• Projections: The valuation being made on the basis of projected cash flows are based on estimates and assumptions. The risk of motivated perception and manipulations based on false projections could risk the entire truth and fairness of financial statements

Taxation Issues: The Income tax issues will be fairly complex as the ICDS announced by CBDT as well as current tax laws are based on historical cost. How the department will deal with complex issues:

  • Unrealized Income credited to Statement of Comprehensive Income or Profit and Loss Account
  • Liabilities write back and write up based on fair value
  • Assets write up and asset write off based on fair value
  • Disclosure of sales in financial statements based on mandatory discounting factors e.g. towards staggered payments (VAT, GST issues)
  • Fair valuation of derivatives and complex financial instruments
  • Adjustment of various Income and Expenses heads based on complex technical accounting estimates and transactions

The Government and specially Tax Department need to confirm its stand on the above. The taxation wing may be very happy to tax unrealized gains but may be reluctant to allow deductions of impairments; write offs and write downs impacting the Profit and Loss Statement and Statement of Comprehensive Income very substantially.

Tremendous Advantages: The challenges outlined above come with great opportunities:-

Accountants: The demand for learned Chartered Accountants and their value will multiply from 2 to 4 times. The transition years will require at least 10 times more of good Chartered Accountants, Semi qualified Accounting Technicians and basic level Accountants. Even international demand of Indian CAs will go up substantially.

Banks: The Fair value Accounting will push up fair value of all assets of banks and insurance companies, thereby increasing their net worth from 2 to 20 times. This will result in substantial saving of additional capital requirement as estimated based on BASEL III. As per an estimate, Public Sector Bank alone will have additional Net worth of ` 150,000 crores to ` 200,000 Crores, arising out of fair valuation. The NPA write offs and provisions will have to give way to fair value accounting and BASEL III norms.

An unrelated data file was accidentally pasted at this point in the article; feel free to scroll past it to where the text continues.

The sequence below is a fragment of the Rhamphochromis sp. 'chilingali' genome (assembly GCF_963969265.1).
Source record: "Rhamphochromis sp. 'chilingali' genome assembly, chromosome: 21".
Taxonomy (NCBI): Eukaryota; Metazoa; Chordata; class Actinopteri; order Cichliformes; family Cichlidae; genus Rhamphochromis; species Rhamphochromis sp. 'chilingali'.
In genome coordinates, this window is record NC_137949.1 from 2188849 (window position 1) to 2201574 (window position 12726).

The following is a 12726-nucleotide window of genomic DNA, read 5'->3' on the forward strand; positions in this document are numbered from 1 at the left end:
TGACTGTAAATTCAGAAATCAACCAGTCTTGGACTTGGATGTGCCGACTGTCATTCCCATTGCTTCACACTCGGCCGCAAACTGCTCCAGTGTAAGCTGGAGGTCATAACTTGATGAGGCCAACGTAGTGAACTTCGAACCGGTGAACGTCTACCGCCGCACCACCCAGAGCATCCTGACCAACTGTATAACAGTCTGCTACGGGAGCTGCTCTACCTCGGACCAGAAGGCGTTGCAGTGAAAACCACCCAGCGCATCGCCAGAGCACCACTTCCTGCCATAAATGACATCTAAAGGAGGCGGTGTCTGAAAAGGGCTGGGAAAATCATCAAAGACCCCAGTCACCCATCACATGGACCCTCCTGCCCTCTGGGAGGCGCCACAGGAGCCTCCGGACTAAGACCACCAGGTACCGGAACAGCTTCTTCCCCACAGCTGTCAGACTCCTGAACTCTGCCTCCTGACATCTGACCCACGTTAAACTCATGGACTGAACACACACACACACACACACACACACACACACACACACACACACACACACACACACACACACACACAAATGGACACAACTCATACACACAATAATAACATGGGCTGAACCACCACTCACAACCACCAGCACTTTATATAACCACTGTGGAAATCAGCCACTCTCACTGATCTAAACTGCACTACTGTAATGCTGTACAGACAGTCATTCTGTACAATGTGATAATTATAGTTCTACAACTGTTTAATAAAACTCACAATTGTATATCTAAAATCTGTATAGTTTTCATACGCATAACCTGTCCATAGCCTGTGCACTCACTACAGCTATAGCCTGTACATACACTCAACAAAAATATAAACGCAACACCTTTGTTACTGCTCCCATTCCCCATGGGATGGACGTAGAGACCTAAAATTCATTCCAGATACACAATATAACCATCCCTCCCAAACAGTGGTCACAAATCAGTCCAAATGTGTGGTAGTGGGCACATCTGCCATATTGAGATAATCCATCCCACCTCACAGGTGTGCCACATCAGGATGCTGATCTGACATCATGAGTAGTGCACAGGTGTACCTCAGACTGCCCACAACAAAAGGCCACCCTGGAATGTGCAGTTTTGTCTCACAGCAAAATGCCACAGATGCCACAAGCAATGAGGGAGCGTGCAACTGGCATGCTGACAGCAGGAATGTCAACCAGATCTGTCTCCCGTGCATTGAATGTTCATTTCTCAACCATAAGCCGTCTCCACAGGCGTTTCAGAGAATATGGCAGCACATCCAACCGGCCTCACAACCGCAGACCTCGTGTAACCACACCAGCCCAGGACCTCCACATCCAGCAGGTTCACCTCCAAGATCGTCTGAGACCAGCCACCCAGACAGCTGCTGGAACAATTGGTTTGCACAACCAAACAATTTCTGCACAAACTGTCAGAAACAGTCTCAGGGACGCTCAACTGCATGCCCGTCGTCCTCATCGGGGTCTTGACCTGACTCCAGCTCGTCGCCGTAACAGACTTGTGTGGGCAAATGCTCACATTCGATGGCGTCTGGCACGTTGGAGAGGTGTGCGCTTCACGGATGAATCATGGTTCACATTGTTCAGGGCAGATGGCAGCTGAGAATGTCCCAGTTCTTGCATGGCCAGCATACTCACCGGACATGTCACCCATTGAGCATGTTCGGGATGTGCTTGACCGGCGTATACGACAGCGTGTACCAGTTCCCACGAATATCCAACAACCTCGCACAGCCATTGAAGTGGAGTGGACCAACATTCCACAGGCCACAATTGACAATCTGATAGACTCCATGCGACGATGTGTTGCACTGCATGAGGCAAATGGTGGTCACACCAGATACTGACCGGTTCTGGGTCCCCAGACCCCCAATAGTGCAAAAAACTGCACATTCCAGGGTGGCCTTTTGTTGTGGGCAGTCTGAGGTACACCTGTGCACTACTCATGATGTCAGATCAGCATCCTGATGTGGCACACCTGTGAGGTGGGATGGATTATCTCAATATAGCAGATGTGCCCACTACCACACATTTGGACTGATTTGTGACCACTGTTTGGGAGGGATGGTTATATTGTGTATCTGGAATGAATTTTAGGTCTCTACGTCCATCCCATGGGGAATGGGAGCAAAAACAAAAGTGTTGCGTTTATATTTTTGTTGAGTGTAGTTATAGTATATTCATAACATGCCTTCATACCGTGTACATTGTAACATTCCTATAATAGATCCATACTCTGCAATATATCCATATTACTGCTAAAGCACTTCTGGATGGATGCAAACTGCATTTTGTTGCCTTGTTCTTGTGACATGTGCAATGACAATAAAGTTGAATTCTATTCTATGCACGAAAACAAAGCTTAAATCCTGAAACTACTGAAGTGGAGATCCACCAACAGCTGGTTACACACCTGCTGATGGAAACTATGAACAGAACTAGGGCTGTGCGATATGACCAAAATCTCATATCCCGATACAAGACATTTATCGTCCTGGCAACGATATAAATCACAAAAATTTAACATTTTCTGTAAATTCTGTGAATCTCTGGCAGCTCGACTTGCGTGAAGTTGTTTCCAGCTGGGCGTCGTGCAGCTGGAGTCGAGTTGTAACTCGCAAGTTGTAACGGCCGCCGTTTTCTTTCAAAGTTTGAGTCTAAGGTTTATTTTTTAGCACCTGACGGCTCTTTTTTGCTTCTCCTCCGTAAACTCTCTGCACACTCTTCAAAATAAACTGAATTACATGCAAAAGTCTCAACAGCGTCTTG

Indian Corporate Sector: The value of Indian corporate sector will also multiply many times if all the assets are to be considered at fair value. The share market will see a new high, the borrowing power will go up and may fluctuate widely based on credit rating and market yield rates.

Gross Domestic Product(GDP): If value addition by private corporate sector is measured on fair value basis, the GDP of India will multiply to new levels. The Government may consider its own accounting on fair value based on Price Parity.

Interest Rates to be monitored and announced by RBI for Indian banking sector and Risk Free Govt securities will have a major bearing on valuations. Every reduction in interest rate will increase value of asset and decrease liability values. The net worth of business will move accordingly. Any increase in market interest rates will have a very severe negative impact on these figures. The challenges are many and opportunities are great. A comprehensive strategic plan, preparation and cautious management will ensure sustained success.